Referees Aren’t the Only Ones Carrying Whistles These Days
Anyone working in any organization knows that so-called “whistle-blowers’ who report allegations of wrongdoing in their organization to outside sources face a significant change of retaliation from people within the organization being attacked.
The world of sports is no different. Anyone who has a job in sports administration or management has to be aware of the ethical dilemma anyone could face. An employee of an athletic department or of a non-profit sports organization becomes aware of inappropriate and/or illegal activity by persons within the organization. The person either talks to someone inside the organization and gets nowhere or talks to someone and is told to keep the information quiet.
What to do? Doing “what’s right” can come with serious consequences for the person coming forward. If no action is taken not only does the person with the information have to deal with his or her own conscience; but that person can eventually become ensnared in any subsequent investigation into wrongdoing.
This brings us to the case of Ms. Amy Christofferson. From 1998 to 2007 she was employed at Boise State University as an assistant women’s track & field head coach. In 2007 she was reassigned to a non-coaching job within the athletic department processing insurance paperwork. In 2008 she was terminated from that job when her contract was not renewed.
Ms. Christofferson filed suit in federal court following the university’s failure to renew her contract. She alleged sexual discrimination and wrongful dismissal/retaliation.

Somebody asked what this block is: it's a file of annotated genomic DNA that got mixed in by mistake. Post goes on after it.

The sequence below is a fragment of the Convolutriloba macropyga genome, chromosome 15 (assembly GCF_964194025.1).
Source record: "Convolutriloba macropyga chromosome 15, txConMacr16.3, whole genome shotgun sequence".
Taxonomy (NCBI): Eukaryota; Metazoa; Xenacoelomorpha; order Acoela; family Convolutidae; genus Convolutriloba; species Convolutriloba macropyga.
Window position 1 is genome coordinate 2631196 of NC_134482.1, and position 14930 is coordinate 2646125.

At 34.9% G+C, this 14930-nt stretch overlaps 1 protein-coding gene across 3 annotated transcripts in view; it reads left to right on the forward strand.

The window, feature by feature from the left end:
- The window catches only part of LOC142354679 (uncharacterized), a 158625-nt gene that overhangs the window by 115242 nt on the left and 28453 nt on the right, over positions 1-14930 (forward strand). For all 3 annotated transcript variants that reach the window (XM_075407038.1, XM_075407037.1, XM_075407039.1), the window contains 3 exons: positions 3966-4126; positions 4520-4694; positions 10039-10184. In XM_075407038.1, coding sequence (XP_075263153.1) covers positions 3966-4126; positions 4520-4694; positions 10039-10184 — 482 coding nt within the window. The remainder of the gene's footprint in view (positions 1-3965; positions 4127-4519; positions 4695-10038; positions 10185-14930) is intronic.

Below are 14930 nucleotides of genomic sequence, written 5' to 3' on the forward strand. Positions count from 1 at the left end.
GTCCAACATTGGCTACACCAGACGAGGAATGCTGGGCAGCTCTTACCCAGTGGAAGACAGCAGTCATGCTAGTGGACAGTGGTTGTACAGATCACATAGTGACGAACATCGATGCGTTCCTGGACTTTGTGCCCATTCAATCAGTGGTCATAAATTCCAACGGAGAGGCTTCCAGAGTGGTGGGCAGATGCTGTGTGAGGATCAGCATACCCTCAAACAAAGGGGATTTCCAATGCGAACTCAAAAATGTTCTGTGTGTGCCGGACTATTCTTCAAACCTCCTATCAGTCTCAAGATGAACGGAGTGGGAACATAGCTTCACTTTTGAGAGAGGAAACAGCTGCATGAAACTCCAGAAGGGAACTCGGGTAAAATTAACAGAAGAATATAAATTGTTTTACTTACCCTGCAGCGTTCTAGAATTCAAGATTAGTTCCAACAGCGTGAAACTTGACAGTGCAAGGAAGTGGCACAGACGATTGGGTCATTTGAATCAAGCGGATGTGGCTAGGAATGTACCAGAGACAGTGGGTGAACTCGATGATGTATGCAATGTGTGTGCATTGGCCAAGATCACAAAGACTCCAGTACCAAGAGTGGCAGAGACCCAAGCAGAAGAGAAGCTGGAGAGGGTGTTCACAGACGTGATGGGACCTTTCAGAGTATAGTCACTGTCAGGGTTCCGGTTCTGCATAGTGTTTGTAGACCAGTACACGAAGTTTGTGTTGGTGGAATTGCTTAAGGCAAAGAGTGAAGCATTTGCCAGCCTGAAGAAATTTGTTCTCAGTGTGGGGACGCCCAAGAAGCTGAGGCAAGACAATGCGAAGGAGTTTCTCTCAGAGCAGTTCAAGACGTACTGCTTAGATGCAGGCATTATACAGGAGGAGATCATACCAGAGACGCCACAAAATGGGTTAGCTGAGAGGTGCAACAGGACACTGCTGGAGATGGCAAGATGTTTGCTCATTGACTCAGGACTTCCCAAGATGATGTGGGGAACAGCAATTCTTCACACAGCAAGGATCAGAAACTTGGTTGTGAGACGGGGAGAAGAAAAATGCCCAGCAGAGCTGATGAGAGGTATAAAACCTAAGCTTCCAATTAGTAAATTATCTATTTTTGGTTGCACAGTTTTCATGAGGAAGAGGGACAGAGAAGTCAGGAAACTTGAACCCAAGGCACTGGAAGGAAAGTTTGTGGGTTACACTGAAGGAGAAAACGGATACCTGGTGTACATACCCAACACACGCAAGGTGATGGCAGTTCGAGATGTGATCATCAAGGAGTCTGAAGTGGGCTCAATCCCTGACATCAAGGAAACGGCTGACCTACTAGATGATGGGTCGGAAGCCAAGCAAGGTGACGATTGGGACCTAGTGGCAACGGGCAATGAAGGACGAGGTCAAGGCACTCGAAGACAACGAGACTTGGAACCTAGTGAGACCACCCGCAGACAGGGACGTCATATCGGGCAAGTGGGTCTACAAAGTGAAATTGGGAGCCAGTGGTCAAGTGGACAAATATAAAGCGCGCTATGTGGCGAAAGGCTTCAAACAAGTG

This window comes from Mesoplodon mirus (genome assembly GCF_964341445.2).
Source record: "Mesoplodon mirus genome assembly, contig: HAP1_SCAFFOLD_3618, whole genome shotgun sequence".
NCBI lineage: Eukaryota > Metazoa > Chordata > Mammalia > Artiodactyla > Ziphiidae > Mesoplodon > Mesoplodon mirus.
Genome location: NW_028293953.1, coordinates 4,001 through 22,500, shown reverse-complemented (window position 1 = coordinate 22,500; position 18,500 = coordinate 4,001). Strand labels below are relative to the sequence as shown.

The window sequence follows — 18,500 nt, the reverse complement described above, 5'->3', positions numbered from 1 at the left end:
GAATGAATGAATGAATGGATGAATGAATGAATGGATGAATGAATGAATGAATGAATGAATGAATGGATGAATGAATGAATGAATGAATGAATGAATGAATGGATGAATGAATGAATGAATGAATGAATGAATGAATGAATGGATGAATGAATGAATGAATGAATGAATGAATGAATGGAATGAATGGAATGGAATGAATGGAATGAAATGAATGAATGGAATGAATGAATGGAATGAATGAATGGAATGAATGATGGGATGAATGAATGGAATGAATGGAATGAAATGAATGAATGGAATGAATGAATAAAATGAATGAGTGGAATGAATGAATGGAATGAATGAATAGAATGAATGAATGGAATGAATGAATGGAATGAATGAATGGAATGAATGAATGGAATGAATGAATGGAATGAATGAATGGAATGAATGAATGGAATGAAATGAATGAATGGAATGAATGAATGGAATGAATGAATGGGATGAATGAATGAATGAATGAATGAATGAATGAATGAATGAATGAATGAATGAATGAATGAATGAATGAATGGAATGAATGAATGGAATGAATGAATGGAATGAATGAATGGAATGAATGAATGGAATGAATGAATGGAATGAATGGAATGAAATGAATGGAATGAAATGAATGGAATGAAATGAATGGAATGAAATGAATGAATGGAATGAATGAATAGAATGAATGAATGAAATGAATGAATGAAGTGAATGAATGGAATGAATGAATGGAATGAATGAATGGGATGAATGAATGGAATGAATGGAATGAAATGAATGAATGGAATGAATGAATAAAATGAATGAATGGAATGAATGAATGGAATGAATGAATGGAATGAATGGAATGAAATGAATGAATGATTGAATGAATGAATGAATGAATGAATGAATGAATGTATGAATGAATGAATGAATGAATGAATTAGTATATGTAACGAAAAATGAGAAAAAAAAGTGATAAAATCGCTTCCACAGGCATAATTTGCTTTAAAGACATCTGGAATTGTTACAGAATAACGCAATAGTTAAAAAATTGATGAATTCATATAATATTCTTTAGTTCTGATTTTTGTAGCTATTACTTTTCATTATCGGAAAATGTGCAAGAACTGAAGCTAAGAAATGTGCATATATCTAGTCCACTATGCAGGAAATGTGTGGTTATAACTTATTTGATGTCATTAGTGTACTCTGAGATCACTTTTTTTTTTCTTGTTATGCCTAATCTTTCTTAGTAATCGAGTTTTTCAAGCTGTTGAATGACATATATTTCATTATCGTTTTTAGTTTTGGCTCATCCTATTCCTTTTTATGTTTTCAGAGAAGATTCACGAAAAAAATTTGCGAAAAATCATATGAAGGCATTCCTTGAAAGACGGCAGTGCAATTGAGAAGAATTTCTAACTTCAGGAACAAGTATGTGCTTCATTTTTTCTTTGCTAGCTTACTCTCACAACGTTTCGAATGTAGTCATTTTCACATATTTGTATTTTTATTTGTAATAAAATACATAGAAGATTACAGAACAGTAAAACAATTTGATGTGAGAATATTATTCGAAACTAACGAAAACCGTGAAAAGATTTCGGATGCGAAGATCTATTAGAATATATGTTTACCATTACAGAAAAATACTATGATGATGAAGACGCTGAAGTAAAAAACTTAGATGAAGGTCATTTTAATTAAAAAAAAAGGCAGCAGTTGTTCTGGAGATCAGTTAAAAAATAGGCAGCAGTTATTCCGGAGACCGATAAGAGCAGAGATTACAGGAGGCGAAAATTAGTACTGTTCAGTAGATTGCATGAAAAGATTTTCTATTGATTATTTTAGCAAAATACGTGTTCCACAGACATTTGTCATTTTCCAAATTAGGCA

The Chronicle of Higher Education ran a short story online on July 7 reporting that Ms. Christofferson recently settled her lawsuit with the university and received a payment of $40,000. A quick review of local news outlets in Idaho revealed further details.
It seems that Ms. Christofferson began in 2005 and 2006 to report violations of NCAA rules by the men’s and women’s track & field programs to her bosses. After two years of feeling ignored by university officials she sent an email to the NCAA staff on April 22, 2008 outlining her claims of at least 21 rule violations in the two programs. An NCAA official visited Boise on May 8, 2008 and interviewed her. Nothing else was heard from the NCAA until a new investigator was assigned to the case in February, 2009.
Ms. Christofferson had sent three more emails between May, 2008 and February, 2009 alleging further rules violations. The NCAA Committee on Infractions eventually opened a full-scale investigation which has recently spread to include allegations involving the football program.
An AP report and an article published by the Idaho Statesman both indicate that a $40,000 payment was given by the school to Ms. Christofferson in June, 2011, about a month before the trial date in her lawsuit. Settlement documents are currently sealed; but it is believed that other payments by the university to her are part of the settlement in the case.